Just because high-functioning depression is different from major depression, doesn’t make it any less real. It affects the person who’s suffering and it can also affect your romantic relationship.
This type of depression is less severe than its major counterpart. The name speaks for itself – you can function normally yet still be impacted.
A person who’s suffering from high-functioning depression may look just fine to others. However, we know that appearances can be deceiving.
On the inside, they’re leading a battle that makes them struggle in everyday life. Others may not be aware of it because the symptoms aren’t as expressed the same as that of major depression.
Still, it influences the person experiencing it. Logically, it can reflect on people who are dearest to them, such as a partner or family member.
If you have to put up with high-functioning depression, then I can believe life is sometimes hard for you. Even though it’s not the more commonly known depression, you still experience extreme sadness.
Your boyfriend is probably the person who’s supporting you throughout your struggles and helping you out. After all, that’s what partners are for, right?
Although love is about the two of you and your affection towards each other, things can change pretty quickly. When you’re dealing with depression, it doesn’t only take its toll on you.
Your lover is unfortunately also affected by it, whether you acknowledge it or not. Depression can change the person you are and your behavior can reflect on him.
It’s not easy for you to feel this way, but trust me, your partner’s not doing any better. Watching his loved one battling depression is hard on him.
1. You don’t spend as much time together
When something’s burdening you, you can’t help but feel defeated most of the time. It drains your energy and you’re unwilling to engage in certain activities as you did before.
You don’t feel like being the life of the party anymore and you often avoid invitations from your mutual friends. There are days when you’re not up for socializing and that’s fine.
However, your partner doesn’t fully understand you, as much as he tries and wants to. He doesn’t know how necessary it is for you to sometimes just stay indoors and order takeout.
He’s down for family or friend gatherings but is wedged between leaving you by yourself and joining them. As much as he wants to help you and get you out of bed, some days you’re best left alone.
You don’t go out on dates as much as you did and chemistry seems to be fading by the day. You slowly shut yourself off and begin to distance yourself from the only person you could confide in.
2. You think you’re not good enough
Although you’ve been together for some time, thoughts of self-doubt start to kick in. You don’t view yourself or your relationship as you once did.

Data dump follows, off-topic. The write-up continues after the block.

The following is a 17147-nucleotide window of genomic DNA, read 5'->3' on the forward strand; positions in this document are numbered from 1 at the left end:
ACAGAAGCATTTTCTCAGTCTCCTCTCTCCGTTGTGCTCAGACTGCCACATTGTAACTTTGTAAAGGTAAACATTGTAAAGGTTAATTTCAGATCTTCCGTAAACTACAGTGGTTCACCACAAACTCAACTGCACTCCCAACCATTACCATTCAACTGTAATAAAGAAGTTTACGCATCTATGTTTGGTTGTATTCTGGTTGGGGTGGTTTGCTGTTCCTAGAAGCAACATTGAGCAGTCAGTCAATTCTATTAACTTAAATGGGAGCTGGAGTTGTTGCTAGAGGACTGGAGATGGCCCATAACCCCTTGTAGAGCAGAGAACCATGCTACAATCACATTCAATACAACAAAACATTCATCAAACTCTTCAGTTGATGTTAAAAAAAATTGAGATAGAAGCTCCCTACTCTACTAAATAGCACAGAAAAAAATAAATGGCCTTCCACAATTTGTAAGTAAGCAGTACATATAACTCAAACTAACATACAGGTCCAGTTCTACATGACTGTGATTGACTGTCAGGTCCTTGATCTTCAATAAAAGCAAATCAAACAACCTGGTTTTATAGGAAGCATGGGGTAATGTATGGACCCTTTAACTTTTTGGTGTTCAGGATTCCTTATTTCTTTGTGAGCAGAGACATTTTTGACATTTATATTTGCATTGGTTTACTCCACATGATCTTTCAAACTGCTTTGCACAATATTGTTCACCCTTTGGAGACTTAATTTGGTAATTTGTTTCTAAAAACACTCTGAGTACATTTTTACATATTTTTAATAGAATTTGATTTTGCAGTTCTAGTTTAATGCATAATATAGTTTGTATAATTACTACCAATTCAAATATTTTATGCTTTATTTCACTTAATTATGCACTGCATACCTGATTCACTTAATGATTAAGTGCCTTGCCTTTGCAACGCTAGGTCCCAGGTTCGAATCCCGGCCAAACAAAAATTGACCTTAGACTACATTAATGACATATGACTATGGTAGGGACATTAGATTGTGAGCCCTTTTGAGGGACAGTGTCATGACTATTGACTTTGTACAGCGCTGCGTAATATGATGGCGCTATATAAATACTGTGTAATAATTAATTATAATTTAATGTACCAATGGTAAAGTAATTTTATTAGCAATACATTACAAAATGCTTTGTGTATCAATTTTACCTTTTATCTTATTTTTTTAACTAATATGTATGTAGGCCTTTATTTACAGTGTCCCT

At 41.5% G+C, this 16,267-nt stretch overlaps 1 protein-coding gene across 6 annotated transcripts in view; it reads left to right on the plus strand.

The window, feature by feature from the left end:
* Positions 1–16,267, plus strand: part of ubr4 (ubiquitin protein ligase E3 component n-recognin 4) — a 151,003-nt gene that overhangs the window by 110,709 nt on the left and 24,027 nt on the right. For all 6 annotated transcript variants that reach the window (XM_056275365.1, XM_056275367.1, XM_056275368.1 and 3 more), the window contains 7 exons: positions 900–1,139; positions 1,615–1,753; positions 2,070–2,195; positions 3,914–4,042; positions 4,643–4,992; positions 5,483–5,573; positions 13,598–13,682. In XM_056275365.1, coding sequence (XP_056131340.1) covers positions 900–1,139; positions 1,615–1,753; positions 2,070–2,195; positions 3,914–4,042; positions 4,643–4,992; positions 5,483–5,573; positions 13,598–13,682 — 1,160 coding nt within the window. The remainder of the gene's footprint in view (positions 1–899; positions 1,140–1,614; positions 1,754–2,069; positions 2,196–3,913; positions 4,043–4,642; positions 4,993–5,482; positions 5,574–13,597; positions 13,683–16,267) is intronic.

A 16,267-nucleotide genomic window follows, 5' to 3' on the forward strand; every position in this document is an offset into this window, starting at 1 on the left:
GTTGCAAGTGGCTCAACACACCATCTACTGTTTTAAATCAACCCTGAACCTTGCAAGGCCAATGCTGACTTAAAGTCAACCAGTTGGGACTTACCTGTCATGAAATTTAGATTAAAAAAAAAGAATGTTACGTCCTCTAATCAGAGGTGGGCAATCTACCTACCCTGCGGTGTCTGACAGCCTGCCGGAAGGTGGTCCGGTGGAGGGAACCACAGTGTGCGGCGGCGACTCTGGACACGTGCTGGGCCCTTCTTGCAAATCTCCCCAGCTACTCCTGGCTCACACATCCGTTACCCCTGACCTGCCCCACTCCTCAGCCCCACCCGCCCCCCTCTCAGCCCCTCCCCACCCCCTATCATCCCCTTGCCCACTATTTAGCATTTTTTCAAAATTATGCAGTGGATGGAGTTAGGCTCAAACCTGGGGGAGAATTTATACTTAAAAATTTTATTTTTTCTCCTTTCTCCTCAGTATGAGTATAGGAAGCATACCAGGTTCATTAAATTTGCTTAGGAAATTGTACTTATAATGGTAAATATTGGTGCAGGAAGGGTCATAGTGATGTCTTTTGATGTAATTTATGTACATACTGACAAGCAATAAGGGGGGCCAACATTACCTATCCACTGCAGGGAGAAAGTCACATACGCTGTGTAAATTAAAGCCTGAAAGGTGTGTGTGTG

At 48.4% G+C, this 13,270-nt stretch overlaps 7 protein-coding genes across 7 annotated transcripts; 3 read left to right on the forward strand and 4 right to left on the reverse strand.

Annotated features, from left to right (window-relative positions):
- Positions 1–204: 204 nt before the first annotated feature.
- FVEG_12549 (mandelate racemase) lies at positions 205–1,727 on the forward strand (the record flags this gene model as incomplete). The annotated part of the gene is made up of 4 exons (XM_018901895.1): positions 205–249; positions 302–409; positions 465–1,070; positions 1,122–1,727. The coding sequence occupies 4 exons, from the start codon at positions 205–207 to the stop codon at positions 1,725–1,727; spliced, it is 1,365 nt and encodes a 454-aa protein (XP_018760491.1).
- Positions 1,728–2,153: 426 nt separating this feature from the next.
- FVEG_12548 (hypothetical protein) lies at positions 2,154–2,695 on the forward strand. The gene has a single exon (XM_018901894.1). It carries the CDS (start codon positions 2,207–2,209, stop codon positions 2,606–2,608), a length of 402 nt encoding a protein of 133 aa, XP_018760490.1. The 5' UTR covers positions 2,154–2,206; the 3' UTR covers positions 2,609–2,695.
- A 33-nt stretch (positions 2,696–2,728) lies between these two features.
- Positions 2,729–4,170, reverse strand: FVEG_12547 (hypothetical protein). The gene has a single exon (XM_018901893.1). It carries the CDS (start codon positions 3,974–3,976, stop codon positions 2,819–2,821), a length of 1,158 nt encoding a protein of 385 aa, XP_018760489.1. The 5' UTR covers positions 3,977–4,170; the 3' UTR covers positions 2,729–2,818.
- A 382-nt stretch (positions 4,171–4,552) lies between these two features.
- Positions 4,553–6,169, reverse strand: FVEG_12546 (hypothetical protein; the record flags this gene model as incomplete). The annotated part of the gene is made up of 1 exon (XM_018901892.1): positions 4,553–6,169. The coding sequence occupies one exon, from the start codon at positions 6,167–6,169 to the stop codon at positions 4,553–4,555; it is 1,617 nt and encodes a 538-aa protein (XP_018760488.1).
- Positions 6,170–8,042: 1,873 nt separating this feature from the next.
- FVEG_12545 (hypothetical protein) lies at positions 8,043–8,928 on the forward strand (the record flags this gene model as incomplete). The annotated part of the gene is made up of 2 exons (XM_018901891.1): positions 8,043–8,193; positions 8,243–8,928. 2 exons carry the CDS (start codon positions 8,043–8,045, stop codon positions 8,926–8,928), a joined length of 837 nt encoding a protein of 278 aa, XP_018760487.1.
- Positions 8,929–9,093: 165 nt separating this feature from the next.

It feels as if you’re only a burden to your boyfriend and slowing him down. Perhaps you believe that you’re ruining the plans you made together.
You’re canceling lunch dates and dinner with him because you don’t feel like facing the outside world. In the aftermath, you start to question your self-worth.
Tons of questions flood your mind, but one of them sticks out the most: Am I still good enough to be his girlfriend? You often feel as if he would’ve been better off without you, which isn’t true.
All of your good memories are replaced with the sad reality you’re facing at the moment. The more he tries to get to you, the more you feel like you don’t deserve him.
3. You lash out at him
Maybe this one’s hard for you to admit, but it does happen. When you’re suffering from high-functioning depression, it can be challenging.
Some days, you’re able to do whatever you set your mind on. Other days, the story plays out a bit differently. Because it’s high-functioning depression, you’re capable of running errands, going to work, etc.
It’s the inner battle and it’s hard for you to depict it. Moreover, it’s difficult for others to even recognize you’re struggling.
Your boyfriend may not be fully aware of your condition, so you may feel a tad angry at him. You know it’s not your fault for suffering this way, or his fault for not seeing it, but you can’t help it.
Your mood swings make you lash out at him over the most trivial things. You know he doesn’t deserve to be treated this way, which only makes you more miserable.
4. You ignore him
You’re probably not doing it on purpose, but your boyfriend may think otherwise. He can only assume how you feel, but he can never be one hundred percent sure.
Unfortunately, he can’t read your mind so you have to open up and talk to him. Now, I know how a simple conversation can be hard for you when you’re dealing with high-functioning depression.
It doesn’t come as naturally as before and you’re not able to confide in him the way you used to. You’re afraid of anyone bursting your own bubble that excludes even your boyfriend.
Your romantic relationship can be greatly affected by your condition. He may feel unwanted because of the silent treatment you’re giving him.
He may think he’s done something wrong and blame himself for it. All he wants is to help you and knowing this, you only end up regretting your cold reactions toward him later on.
To sum up…
High-functioning depression isn’t as severe as major depression. This doesn’t mean it shouldn’t be taken seriously and treated accordingly.
Unfortunately, it doesn’t only affect you, but also the people you love the most. Those around you can find themselves in an unenviable situation.
They want to offer help but don’t know how. Your boyfriend may feel as if you’re giving up on your relationship when in fact, you’re not.
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